Equally, our next-door MP Julia Goldsworthy has always struck me as impressive but I really think she is taking the p*** by claiming for items bought from Heals.

  • Simon Titley 14th May '09 - 11:04am

    The Telegraph should apologise? What about you, Alix, for rushing into print here on Lib Dem Voice yesterday with your “piggy-wiggy” ratings, before any of the MPs concerned had had a chance to respond?

    A case of pots and kettles?

  • Apologies should be given in open court (as well as published on the front page of the newspaper), and must be suitably grovelling. (The targeting of Andrew’s daughter is particularly vile, as is the false innuendo that Alan was having an illicit affair.)

    Is it any accident that the “Torygraph’s” former owner is currently sitting on a slop-bucket in a Florida nick? (Couldn’t resist that one!)

    We are very badly served by the press in this country. Most of our newspapers are either comics or partisan propaganda mouthpieces. Even the BBC has now been emasculated by the execrable Hutton.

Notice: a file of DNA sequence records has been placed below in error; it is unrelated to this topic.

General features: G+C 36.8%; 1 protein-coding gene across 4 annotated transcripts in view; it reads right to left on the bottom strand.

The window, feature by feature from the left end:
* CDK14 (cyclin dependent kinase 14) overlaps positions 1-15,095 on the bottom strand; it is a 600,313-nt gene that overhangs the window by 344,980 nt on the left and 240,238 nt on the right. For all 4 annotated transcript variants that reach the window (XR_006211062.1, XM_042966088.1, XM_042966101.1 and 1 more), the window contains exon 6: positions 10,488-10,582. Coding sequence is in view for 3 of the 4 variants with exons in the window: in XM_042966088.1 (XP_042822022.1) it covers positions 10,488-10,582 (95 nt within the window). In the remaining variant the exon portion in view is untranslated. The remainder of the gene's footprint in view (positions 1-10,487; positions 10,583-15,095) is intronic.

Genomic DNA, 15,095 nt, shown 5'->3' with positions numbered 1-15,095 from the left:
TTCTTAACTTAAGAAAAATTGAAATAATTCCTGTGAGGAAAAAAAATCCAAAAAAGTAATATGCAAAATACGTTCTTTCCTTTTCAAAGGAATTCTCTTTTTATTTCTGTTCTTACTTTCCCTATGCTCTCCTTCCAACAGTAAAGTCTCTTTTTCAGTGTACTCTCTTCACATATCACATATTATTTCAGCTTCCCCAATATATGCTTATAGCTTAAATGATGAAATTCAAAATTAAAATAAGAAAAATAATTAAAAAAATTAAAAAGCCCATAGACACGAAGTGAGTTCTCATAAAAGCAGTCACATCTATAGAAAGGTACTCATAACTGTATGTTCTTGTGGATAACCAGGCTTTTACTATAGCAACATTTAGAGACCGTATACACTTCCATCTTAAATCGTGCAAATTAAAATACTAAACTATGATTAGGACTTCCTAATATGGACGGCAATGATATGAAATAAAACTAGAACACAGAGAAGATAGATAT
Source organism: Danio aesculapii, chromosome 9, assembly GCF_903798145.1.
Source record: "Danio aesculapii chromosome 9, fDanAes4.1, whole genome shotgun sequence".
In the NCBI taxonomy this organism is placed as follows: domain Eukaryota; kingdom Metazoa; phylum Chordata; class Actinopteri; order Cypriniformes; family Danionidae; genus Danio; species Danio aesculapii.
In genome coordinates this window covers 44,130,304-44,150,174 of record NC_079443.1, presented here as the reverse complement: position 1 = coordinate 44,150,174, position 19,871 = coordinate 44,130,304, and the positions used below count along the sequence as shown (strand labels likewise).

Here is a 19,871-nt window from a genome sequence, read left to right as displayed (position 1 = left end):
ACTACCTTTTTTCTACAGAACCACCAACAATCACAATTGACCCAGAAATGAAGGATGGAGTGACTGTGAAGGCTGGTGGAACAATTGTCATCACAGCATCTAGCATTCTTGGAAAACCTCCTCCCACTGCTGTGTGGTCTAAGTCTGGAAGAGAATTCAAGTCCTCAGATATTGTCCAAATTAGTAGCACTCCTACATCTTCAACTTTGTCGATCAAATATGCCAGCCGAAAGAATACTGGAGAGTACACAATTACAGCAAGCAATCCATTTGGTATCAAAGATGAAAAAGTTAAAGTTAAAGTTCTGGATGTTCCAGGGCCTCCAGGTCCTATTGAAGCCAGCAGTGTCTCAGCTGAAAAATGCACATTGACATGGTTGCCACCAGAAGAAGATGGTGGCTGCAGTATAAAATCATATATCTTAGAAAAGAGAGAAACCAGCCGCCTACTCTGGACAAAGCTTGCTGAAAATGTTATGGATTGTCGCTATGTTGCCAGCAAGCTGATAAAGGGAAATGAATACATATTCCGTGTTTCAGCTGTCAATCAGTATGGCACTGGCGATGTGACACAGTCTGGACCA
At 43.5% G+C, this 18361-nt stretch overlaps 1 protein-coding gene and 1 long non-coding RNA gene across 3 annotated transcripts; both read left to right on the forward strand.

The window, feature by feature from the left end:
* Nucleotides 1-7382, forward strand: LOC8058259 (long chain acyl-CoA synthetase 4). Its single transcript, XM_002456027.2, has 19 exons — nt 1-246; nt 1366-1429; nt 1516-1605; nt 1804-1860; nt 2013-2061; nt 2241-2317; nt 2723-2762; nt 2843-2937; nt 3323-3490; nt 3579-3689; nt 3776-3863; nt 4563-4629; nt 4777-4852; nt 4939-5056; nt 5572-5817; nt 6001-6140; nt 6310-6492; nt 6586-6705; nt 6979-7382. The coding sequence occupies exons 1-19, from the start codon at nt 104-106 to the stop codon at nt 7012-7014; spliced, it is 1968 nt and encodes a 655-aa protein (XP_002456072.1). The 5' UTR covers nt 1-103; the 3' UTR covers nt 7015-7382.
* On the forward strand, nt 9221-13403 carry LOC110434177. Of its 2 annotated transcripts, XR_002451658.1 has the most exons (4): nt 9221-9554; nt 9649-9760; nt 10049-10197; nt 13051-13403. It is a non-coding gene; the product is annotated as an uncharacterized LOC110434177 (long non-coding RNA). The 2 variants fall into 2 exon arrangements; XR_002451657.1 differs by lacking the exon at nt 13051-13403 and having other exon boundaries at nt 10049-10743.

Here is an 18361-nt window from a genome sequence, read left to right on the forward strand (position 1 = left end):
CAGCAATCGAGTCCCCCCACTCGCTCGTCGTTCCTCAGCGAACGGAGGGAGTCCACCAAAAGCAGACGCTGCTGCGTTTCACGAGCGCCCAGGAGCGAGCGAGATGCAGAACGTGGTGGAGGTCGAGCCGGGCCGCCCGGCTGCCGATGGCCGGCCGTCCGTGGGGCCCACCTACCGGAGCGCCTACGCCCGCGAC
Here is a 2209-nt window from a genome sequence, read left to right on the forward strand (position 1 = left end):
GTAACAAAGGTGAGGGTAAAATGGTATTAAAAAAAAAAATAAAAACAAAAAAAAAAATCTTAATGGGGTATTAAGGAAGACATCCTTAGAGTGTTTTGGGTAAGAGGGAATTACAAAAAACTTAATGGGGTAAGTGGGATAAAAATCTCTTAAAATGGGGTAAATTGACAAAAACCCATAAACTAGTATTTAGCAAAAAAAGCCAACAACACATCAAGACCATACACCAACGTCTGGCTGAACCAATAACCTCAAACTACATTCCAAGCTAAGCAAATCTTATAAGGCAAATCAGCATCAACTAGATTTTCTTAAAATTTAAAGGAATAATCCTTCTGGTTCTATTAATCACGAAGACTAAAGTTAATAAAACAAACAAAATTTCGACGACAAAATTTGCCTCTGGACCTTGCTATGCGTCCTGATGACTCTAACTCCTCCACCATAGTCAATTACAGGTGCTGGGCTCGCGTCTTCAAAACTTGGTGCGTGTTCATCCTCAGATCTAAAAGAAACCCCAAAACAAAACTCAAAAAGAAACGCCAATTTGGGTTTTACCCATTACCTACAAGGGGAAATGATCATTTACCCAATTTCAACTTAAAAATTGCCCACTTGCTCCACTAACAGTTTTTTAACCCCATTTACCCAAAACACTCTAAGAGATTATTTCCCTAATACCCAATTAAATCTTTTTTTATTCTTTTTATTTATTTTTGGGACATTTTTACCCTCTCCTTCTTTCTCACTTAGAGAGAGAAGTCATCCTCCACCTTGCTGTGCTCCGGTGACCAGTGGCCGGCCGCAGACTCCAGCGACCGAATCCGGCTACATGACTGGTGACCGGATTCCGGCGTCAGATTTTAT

Do not believe for one moment that the “Torygraph” gives a stuff about clean government. Its motive in publishing this material is to destroy what is left of public faith in elected politicians and thereby strengthen the positions of elites who find the existence of such people inconvenient to their interests.

  • Yeees… I keep thinking they’ve probably been hard done by, certainly Alan Reid seems entirely blameless. But then you find out that Julia Goldsworthy’s rocking chair cost 1005 pounds, and you listen to Lembik discussing his televisions, and patience starts to wear thin again…

  • Mark Williams 14th May '09 - 11:10am

    In what way is Andrew George’s gaughter not “benefitting from the use of” a flat paid for by the tax payer, even if she only uses it occasionally. Of course she won’t turn up there for the next few weeks if there is a photographer outside and halls of residence, but the Telegraph and others have been tipped off to the facts and are confident in their assertions.